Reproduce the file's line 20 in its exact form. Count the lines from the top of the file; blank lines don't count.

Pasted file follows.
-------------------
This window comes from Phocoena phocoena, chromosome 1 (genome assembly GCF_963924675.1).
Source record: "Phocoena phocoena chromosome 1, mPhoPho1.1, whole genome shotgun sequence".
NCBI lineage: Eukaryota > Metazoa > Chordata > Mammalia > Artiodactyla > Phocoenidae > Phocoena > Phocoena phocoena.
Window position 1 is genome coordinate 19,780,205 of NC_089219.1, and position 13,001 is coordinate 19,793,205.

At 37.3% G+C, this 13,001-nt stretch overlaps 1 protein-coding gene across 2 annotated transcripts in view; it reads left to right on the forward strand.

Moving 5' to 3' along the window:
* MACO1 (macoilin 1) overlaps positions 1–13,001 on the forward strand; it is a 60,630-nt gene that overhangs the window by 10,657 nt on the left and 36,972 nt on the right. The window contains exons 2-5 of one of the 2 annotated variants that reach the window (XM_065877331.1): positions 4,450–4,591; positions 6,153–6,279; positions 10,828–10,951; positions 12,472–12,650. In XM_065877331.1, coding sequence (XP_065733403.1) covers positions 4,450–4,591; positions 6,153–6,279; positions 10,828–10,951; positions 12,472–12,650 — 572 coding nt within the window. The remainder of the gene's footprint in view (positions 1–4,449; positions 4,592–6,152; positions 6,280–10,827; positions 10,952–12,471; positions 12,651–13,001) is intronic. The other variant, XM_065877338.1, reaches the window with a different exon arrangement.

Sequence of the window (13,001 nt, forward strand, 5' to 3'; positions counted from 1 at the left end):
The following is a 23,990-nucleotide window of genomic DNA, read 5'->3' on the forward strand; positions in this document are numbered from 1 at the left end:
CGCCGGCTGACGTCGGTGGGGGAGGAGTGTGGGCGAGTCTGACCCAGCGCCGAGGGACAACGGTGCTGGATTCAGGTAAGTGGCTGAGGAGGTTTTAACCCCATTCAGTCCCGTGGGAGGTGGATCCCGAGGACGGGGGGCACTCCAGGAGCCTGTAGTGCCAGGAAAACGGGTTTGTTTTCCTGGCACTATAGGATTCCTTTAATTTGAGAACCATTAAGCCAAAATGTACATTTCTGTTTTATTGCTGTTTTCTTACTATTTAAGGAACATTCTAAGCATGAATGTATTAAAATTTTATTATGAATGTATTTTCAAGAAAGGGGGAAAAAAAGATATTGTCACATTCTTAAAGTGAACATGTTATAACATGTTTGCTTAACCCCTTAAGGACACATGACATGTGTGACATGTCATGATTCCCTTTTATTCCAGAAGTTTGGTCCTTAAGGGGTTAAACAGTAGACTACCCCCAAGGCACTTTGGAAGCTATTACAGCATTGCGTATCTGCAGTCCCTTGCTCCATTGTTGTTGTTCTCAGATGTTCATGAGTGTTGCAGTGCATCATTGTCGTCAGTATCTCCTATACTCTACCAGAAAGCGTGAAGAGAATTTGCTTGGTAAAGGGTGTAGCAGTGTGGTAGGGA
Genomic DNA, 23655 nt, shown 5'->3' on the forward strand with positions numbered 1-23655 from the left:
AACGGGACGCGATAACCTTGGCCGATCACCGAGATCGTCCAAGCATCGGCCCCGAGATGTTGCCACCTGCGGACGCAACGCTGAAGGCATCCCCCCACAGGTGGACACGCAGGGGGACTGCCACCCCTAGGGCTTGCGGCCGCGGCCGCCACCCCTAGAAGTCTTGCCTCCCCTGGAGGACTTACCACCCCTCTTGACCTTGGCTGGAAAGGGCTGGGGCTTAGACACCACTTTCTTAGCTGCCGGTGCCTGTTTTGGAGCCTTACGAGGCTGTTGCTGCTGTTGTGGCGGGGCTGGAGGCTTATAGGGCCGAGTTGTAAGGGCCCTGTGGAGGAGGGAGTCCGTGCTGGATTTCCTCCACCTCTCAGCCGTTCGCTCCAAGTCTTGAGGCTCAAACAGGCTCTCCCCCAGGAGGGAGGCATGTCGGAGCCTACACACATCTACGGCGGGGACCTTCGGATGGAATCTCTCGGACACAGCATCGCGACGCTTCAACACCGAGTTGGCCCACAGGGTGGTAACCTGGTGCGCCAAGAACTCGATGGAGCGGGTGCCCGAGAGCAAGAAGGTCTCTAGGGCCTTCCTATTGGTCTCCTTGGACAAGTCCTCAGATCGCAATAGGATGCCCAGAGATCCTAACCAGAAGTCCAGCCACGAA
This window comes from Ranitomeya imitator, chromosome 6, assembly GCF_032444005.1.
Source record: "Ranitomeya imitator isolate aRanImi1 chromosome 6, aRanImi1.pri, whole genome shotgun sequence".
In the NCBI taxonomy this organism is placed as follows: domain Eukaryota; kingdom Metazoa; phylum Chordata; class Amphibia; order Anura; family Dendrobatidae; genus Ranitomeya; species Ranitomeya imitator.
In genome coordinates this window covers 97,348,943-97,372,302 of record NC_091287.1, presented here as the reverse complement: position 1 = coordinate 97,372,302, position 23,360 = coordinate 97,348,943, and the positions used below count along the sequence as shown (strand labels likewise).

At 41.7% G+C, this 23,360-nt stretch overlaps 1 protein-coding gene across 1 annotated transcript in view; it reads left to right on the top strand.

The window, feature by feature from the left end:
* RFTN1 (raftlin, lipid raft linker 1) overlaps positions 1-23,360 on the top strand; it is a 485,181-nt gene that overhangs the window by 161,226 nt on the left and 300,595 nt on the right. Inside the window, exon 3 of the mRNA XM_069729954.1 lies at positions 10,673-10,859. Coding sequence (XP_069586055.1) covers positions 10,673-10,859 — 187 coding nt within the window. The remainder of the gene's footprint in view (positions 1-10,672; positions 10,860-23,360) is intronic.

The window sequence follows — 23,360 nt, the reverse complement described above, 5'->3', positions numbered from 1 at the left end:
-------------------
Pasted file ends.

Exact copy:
The window sequence follows — 23,360 nt, the reverse complement described above, 5'->3', positions numbered from 1 at the left end: